• Park Royal Behavioral Health Services
  • SalusCare
  • Charlotte Behavioral Health
  • David Lawrence Center

It would partially fall on them to input the data into a database that this family believes would have prevented Hailey from buying a gun and taking her life.

Jessica Plazewski, Vice President & Chief Operating Officer with SalusCare provided a statement:
SalusCare, along with other licensed Baker Act Receiving Facilities, are highly regulated based on statutes and licensure requirements. What we can and can’t do is all based on that language. At this time, we do not have any feedback regarding the database.

The family also considered what else could have gone wrong.

“My daughter could have very easily been angry at everybody else who wasn’t depressed; everybody else who wasn’t upset; everybody else who doesn’t have borderline personality disorder; everyone else who was not on anti-psychotics; anybody else who has a normal life that she wanted,” reflected Strong. “She could have gotten that gun, gone to a school, a daycare, a parking lot, a mall, anywhere, an airport, and shot a lot of people. Then there would be a different discussion.”

Nobody wants to go through this kind of pain.

Carla Messerli, Hailey’s grandmother

So again, should someone in treatment or recently released from a mental health facility be able to buy a firearm?

“Everybody says, ‘Oh, we really need to do something about it,’ and nobody does anything,” added Messerli.

Remember, Hailey’s grandmother is a gun owner and a strong believer in the Second Amendment. To her, it only makes sense to pass a mental health background check.

“I know we’re going through a background check for a criminal background check. And I’m in a database for that. What’s one more database?” she added. “If they don’t find my name in there, great, I get a gun.”

Her family said Hailey marked no on the federal form when it asked about a mental illness. In Florida, you must also pass a criminal background check, but the state has a three-day holding period before you can take a firearm home.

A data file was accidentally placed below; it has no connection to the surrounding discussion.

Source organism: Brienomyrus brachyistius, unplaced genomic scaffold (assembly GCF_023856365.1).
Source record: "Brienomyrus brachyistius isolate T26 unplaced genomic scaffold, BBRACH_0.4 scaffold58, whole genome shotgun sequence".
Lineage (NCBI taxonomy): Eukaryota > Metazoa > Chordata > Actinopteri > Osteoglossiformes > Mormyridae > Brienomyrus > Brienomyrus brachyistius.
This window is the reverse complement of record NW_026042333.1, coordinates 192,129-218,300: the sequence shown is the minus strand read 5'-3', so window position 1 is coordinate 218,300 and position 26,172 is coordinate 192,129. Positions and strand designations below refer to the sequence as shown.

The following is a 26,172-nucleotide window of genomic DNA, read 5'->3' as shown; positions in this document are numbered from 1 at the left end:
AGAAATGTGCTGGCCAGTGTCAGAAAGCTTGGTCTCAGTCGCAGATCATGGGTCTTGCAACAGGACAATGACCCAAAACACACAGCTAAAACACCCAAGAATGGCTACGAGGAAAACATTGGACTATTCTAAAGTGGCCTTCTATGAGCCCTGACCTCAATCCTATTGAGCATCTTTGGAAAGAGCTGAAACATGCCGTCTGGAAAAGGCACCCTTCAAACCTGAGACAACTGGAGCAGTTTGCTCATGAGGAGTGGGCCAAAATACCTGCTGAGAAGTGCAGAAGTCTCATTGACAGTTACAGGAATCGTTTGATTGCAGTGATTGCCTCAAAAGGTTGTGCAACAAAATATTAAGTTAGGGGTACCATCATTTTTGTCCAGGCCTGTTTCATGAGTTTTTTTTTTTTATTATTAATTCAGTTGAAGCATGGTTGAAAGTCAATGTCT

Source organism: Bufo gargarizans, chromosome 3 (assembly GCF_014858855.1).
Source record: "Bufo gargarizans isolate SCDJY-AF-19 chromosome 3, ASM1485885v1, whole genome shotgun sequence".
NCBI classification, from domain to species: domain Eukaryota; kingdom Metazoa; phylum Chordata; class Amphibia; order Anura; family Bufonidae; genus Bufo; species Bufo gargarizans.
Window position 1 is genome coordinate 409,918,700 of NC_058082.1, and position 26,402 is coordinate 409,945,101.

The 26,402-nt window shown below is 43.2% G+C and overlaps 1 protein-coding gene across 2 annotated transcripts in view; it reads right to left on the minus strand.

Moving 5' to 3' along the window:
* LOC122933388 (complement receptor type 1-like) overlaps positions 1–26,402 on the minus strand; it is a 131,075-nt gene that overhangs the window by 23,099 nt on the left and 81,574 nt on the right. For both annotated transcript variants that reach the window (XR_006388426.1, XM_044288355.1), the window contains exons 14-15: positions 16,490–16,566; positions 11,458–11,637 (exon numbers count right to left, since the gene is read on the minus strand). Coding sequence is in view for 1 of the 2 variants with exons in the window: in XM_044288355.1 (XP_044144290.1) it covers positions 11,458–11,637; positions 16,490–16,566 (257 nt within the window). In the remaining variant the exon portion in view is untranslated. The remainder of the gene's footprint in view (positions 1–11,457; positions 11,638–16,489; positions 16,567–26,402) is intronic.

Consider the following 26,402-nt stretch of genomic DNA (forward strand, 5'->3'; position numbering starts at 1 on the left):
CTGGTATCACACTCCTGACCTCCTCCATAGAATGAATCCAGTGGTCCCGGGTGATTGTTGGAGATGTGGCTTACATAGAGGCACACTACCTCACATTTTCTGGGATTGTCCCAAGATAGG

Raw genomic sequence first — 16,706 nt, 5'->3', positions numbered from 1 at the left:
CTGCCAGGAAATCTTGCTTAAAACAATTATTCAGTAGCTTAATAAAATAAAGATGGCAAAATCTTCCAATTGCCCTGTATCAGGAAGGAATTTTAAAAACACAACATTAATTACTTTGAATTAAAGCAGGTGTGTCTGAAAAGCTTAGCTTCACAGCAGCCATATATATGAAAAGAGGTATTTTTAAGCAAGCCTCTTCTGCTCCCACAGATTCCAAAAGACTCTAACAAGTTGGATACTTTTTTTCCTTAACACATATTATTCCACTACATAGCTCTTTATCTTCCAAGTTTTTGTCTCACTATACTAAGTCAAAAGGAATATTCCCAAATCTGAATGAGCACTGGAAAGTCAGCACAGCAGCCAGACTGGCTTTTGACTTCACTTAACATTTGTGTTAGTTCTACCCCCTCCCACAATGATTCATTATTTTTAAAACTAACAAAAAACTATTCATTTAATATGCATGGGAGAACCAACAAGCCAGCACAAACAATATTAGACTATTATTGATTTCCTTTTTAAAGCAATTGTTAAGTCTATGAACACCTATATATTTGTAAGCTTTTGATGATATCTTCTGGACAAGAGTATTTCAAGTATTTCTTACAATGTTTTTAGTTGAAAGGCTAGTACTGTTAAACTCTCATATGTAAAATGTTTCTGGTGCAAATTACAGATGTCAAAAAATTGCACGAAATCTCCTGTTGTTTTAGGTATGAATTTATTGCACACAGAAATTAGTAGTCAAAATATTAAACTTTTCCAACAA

We brought this mental illness database idea to FGCU Criminal Justice Professor Dr. David Thomas.

“They might be able to put like a red flag or a notification,” said Thomas.

According to Thomas, the big hurdle is the HIPPA Laws regarding a background check. The federal law is meant to protect your health care information.

“Medical records are prohibited from being in that system,” added Thomas. “So mental health will be part of your medical records so that stuff is not going to be in unless somebody decides up through federal statute that they want to allow that to take place.”

Lazar we reached out to our local representatives in Congress – Byron Donalds, Rick Scott, and Greg Steube. None of them would do an interview about this idea.

gun database mental health

“What would you do if this was your child?” asked Messerli. “I’m serious. She’s not my child. She’s my granddaughter, but I’m so close to her. And I love her.”

That’s why the family is pushing for change. They started an organization called Hailey’s Legacy and an online petition for new legislation. To learn more about their efforts and see the petition, click here.